He Was A Vietnam POW
James Lollar was guest speaker at the Blytheville Air Force Base Vets Group 7th annual reunion held in Blytheville
Most of those attending were United States Air Force veterans. They were welcomed by Master of Ceremonies Wally Thomas, also a veteran.
He commended the military veterans for their service to the country. Also attending were civil service retirees who had been employed at the former Blytheville /Eaker Air Force Base, and guests.
Sgt. Lollar was a Vietnam prisoner of war.
After capture, he was imprisoned in the infamous Hanoi Hilton for 98 days.
He spoke of that chapter in his life when he was taken captive after the B-52 aircraft in which he was flying was shot down by a ground missile over North Vietnam. The B-52 Stratofortress was one of two aircraft from Blytheville Air Force Base that was destroyed by missiles during an intense 11 day bombing mission in December 1972. They were part of Linebacker 11, a massive bombing mission sometimes known as the Christmas bombings.
At that time, Sgt. Lollar was a tail gunner and was the sole survivor among the crew members on his aircraft.
He told how the Stratofortress was hit by a ground missile and the pilot gave the order to "bail out."
Sgt. Lollar immediately ejected the aircraft and after exiting, he saw the plane disintegrate. After about 20 minutes of free fall and parachuting, he landed, and was taken prisoner by the North Vietnamese, while trying to escape.
Sgt. Lollar gave few details about his time of captivity but he said that "room service" was bad and he wouldn't recommend it.
One can only imagine how he felt not knowing the fate of his fellow co-crewmen.
I visited with one of the wives who lived on the Blytheville Air Force Base installation. Her husband had been a crewman on the B-52 destroyed by ground missiles.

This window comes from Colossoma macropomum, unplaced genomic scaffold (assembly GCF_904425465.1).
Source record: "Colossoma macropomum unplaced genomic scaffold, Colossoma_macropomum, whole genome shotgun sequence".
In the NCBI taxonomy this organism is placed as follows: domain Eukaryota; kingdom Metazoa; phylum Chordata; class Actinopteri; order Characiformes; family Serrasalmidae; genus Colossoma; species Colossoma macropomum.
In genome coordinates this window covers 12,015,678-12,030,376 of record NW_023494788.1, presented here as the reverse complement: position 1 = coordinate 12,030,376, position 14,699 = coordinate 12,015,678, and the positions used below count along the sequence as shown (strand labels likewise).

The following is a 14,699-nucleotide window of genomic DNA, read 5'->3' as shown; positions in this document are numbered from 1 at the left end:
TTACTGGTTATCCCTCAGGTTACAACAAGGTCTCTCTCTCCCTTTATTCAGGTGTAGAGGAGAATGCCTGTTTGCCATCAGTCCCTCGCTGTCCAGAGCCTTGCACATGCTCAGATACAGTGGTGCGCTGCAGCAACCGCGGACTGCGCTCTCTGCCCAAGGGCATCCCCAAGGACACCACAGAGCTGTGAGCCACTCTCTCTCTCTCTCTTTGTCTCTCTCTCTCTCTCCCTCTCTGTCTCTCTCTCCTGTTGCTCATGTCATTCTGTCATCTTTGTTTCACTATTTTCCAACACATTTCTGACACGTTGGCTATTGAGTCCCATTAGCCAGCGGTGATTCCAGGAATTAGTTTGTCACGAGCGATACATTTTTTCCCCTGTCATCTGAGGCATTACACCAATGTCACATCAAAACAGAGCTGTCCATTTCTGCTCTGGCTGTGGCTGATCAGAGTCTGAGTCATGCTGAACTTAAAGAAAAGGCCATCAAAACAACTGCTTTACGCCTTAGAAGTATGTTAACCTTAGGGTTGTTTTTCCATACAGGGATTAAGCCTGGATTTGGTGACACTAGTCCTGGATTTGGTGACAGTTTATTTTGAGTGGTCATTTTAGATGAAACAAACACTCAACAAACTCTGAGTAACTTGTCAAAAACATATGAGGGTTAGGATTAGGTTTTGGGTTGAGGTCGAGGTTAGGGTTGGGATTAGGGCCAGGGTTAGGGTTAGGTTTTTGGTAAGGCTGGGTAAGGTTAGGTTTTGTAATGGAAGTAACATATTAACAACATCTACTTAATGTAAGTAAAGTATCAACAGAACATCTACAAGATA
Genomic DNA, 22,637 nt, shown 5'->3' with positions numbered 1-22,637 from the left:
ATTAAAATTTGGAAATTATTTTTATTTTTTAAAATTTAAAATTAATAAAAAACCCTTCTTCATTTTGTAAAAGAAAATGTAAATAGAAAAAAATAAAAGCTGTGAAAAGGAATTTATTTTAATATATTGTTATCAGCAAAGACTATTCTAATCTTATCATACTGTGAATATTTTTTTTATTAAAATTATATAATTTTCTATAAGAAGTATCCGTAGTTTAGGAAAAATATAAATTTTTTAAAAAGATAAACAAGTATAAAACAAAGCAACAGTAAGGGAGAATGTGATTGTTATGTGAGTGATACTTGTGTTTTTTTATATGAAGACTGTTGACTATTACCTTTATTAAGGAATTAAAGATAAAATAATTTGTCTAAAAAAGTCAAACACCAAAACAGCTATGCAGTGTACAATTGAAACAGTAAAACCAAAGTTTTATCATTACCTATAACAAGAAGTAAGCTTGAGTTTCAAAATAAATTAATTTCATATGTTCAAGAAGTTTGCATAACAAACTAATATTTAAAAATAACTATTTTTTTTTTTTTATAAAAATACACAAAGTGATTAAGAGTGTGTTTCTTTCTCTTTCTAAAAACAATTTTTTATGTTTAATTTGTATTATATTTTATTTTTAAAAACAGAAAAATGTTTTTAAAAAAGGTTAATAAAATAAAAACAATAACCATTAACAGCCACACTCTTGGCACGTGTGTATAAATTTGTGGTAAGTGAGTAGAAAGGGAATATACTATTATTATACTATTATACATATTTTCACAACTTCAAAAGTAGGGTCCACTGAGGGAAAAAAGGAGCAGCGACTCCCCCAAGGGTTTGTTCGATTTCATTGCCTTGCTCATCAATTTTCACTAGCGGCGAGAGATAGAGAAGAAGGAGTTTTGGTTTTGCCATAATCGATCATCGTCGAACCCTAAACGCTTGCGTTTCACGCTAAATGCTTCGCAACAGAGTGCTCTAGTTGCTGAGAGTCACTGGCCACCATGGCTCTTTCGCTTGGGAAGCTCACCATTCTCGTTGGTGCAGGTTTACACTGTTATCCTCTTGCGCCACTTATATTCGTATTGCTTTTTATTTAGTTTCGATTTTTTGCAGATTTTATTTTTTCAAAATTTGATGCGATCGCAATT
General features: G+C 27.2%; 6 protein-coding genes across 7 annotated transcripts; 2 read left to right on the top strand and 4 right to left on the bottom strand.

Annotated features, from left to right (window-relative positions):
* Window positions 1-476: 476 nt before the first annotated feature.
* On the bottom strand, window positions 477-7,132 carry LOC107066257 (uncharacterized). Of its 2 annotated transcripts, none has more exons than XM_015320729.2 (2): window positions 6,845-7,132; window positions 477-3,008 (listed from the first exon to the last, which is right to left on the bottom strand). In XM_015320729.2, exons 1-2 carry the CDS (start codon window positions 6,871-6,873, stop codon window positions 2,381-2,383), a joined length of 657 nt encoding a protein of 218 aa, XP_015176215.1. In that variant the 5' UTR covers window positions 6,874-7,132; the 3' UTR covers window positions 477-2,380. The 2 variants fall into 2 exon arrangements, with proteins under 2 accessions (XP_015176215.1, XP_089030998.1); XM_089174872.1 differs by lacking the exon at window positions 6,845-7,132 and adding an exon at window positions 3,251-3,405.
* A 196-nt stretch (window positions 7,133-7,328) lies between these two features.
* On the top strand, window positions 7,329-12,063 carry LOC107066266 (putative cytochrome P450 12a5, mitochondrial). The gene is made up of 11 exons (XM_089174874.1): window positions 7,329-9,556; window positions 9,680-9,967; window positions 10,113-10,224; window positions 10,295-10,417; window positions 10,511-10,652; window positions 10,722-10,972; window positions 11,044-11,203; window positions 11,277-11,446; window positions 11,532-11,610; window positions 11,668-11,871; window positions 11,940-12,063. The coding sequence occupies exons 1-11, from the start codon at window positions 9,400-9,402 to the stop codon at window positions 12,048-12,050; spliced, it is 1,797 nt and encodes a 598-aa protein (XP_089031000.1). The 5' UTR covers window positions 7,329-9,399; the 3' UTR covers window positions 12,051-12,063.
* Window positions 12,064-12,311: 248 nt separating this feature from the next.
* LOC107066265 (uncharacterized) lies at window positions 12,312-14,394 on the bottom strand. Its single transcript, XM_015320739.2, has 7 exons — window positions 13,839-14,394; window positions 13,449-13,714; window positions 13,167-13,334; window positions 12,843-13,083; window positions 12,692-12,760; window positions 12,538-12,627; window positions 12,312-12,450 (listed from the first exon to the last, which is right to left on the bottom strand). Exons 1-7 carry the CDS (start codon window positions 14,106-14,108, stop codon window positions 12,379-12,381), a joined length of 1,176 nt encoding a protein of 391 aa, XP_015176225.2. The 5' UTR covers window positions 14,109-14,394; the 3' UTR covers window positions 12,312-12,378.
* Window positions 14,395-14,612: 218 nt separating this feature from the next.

Her husband was still listed as missing in action. On a counter in her living room was a small Christmas tree with several gift wrapped packages. She told me that the packages would remain wrapped until her husband came home.
The wife was holding their one year old baby as we talked.
Months later, the wife learned that her husband had been mortally wounded when a missile hit the aircraft he was on. His remains were returned six years later.
I talked with one of the other officer's wives whose husband was taken captive during the bombing mission. He died while in captivity. His remains were not returned to the United States until March 1974.
But there was better news for Sgt. Lollar.
He was released from captivity during Operation Homecoming on March 29, 1973.
At the time of Homecoming, I was living in Gosnell, Ark. located just outside the air base.
I was one of hundreds of wives, children, military servicemen, and civilians there to welcome home the returning warriors as they deplaned on the base runway.
Sadly, nine of the Blytheville AFB crewmen didn't return. They had been killed in action or were missing in action.
After returning from Vietnam, Sgt. Lollar completed his degree and was commissioned through Officer Training School in March 1977. He left the Air Force on Jan. 22, 1982, and started a carpentry business, building homes.
He was accompanied to the BAFB reunion by his wife, Debby, whose father was a World War II prisoner of war.
Capt. Lollar is presently National Commander of American EX-POWs.
On Veterans Day we will be honoring those men and women who serve or have served in our military.
It is also a day to remember those who paid the ultimate price for our freedom, in all wars.